Without pressing your child for information, arrange some quiet relaxed times together which may open the way for sharing.
- For example you could sit on the end of her bed at the end of the day for a chat.
- If you think you might know what the worry is, you could try telling her a story about someone else with a similar worry to let her know that you understand.
Sometimes 'hands on' things may help, such as tummy or foot massage (ideas in the topic 'Baby massage' can work for older children and adults too).
It can be tricky to get the level of concern about tummy pain right.
- If you show a lot of concern, this can worry your child and she may feel even stronger pain.
- However you can't ignore the pain, because it is real and distressing.
- Many families try really hard to make diet changes to reduce the pain. Often this does not work. Cutting out milk and milk products is often tried, but this means that a good source of calcium is lost. See a dietician before you make major changes to you child's diet.
- It can be very useful to have a careful check of your child by your family doctor, so that if there is a need, tests can be done, but if the doctor is confident that the pain is not due to a serious health problem, both you and your child can relax.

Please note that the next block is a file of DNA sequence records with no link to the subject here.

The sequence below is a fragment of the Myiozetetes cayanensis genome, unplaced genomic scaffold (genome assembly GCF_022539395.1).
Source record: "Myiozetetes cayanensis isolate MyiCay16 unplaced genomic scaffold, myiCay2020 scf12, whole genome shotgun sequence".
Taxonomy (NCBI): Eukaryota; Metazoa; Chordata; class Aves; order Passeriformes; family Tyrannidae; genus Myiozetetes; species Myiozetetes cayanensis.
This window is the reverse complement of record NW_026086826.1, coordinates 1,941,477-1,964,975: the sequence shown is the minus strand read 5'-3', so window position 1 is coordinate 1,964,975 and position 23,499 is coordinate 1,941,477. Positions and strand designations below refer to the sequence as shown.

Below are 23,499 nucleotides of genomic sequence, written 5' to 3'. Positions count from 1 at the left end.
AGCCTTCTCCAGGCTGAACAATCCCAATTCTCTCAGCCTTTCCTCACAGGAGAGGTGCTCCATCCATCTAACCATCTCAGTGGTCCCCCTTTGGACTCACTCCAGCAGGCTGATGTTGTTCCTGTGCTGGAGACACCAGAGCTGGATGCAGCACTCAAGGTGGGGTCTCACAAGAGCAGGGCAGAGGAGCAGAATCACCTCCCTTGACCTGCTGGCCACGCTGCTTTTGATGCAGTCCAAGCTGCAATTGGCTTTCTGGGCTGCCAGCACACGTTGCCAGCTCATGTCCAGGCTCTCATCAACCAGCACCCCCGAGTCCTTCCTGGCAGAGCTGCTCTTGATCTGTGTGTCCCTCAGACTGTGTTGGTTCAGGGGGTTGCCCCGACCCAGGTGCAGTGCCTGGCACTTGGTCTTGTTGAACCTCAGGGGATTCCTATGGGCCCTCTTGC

- Even young children hear messages such as 'if the pain persists see your doctor', and they worry whether they could have cancer. You may have to ask the doctor directly about how she or he knows that the pain is not caused by cancer or other serious illness so that your child can relax and let this fear go.
The topic 'Feeling sick' has suggestions for caring for a sick child.
'Abdominal pain' in Garfunkel LC, Kaczorowski J, Christy C. Pediatric Clinical Advisor'. Mosby 2007
Hotopf M, et al. 'Why do children have chronic abdominal pain, and what happens to them when they grow up? Population based cohort study'. BMJ Vol 316, 18/4/98, p1196-1200: www.bmj.com
Khan S 'Functional abdominal pain in children' American College of Gastroenterology
Oberklaid F and Effron D. "Treating child abdominal pain". Australian Doctor ,19 October 2001, p52.
The Children's Hospital at Westmead (NSW) 'Abdominal pain (stomach ache)' (2008)
The information on this site should not be used as an alternative to professional care. If you have a particular problem, see a doctor, or ring the Parent Helpline on 1300 364 100 (local call cost from anywhere in South Australia).
This topic may use 'he' and 'she' in turn - please change to suit your child's sex.